The shrinking of Americans’ credit card debt is one of the least-appreciated changes set in motion by the global financial crisis.
And perhaps the biggest contributor to the shift is that US companies have drastically cut back on their shameful practices of signing up young, financially inexperienced Americans at colleges.
The US Government Accountability Office just published a great report documenting the shift in business practices, including these charts.
They show that credit card companies have cut their marketing efforts to college students.
Those marketing efforts seemed to be especially effective in getting doe-eyed freshmen to sign up for cards.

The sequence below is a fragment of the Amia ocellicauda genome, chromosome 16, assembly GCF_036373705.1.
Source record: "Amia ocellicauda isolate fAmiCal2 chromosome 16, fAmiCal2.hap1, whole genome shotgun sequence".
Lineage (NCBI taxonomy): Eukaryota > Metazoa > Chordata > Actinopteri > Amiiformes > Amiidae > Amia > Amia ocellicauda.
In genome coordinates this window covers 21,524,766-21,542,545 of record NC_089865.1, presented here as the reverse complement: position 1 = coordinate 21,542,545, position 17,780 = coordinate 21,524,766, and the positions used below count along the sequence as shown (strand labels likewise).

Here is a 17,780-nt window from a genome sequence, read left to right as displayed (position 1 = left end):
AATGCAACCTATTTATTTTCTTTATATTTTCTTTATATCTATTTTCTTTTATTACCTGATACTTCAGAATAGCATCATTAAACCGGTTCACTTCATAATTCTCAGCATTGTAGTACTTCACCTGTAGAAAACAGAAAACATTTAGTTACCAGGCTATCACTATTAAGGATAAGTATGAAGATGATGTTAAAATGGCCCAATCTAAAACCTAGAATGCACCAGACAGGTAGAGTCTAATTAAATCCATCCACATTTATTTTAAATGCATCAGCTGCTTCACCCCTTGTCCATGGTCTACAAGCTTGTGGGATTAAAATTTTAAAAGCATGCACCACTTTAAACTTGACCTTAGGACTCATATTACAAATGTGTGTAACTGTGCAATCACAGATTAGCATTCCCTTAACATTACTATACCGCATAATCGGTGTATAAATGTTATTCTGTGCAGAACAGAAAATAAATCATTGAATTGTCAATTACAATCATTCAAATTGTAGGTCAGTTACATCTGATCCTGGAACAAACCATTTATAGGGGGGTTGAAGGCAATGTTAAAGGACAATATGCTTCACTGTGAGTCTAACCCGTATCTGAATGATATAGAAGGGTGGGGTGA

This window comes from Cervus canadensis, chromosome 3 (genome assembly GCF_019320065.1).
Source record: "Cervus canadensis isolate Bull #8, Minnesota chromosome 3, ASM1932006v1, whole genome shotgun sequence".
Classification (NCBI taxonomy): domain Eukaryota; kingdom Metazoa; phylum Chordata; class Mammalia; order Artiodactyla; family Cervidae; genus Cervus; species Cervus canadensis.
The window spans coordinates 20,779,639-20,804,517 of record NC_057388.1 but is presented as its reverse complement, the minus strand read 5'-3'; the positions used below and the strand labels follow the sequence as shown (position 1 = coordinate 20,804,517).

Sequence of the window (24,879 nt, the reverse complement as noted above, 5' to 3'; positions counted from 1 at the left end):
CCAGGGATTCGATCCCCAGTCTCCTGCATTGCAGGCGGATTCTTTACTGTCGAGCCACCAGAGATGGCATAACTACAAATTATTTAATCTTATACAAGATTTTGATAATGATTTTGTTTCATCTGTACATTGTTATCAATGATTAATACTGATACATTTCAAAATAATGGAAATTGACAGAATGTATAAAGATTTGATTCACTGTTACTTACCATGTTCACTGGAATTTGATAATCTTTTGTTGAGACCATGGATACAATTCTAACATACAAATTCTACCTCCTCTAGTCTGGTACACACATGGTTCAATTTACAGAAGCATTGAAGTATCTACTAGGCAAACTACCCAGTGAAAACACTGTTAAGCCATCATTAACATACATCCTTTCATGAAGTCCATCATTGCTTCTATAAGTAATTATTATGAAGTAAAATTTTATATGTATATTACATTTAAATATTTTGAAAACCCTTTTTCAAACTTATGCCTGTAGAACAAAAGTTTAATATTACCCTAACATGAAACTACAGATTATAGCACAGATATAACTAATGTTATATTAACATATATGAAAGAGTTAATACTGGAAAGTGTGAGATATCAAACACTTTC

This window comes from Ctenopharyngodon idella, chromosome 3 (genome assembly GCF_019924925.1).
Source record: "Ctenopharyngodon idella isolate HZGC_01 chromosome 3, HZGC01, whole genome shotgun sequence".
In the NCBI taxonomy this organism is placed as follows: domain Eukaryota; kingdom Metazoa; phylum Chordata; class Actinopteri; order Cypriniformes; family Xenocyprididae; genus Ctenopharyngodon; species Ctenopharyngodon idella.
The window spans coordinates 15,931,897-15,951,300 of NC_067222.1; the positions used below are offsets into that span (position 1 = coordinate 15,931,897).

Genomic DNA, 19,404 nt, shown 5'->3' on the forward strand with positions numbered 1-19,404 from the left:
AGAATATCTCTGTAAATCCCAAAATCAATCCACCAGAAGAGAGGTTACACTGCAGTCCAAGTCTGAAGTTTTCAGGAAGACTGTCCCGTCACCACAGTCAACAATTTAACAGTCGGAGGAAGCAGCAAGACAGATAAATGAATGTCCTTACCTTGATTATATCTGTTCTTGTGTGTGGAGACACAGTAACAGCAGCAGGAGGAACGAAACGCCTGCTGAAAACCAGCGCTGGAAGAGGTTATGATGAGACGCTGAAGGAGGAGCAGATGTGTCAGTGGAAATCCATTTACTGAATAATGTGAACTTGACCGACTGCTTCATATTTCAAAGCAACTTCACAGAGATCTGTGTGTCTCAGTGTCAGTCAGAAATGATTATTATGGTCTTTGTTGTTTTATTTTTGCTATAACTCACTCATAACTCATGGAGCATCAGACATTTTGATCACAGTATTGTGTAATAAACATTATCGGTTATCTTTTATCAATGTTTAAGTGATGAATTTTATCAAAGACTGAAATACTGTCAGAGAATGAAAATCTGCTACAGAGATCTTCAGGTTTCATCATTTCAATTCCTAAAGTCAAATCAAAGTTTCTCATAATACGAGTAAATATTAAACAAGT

And as a result, fewer students have credit cards.
So is a more prudent generation—which took to heart the foolish debt acquisition of it spendthrift parents—coming of age?
No. The CARD Act in 2009 changed the rules for card issuers, placing new restrictions on how they’re marketed to young people. This is an example of good policy in action.
And for the record, it’s not just good for consumers. College kids happen not to be the most responsible borrowers in the world. And since young people have a smaller and smaller share of US credit cards outstanding, that means that the overall credit quality of US credit card holders has improved markedly. Rates of losses on credit-card-asset-backed securities have fallen sharply in recent years.
In other words, Americans are repaying their credit card bills on time, suggesting that they’re not overspending. That’s a very good thing.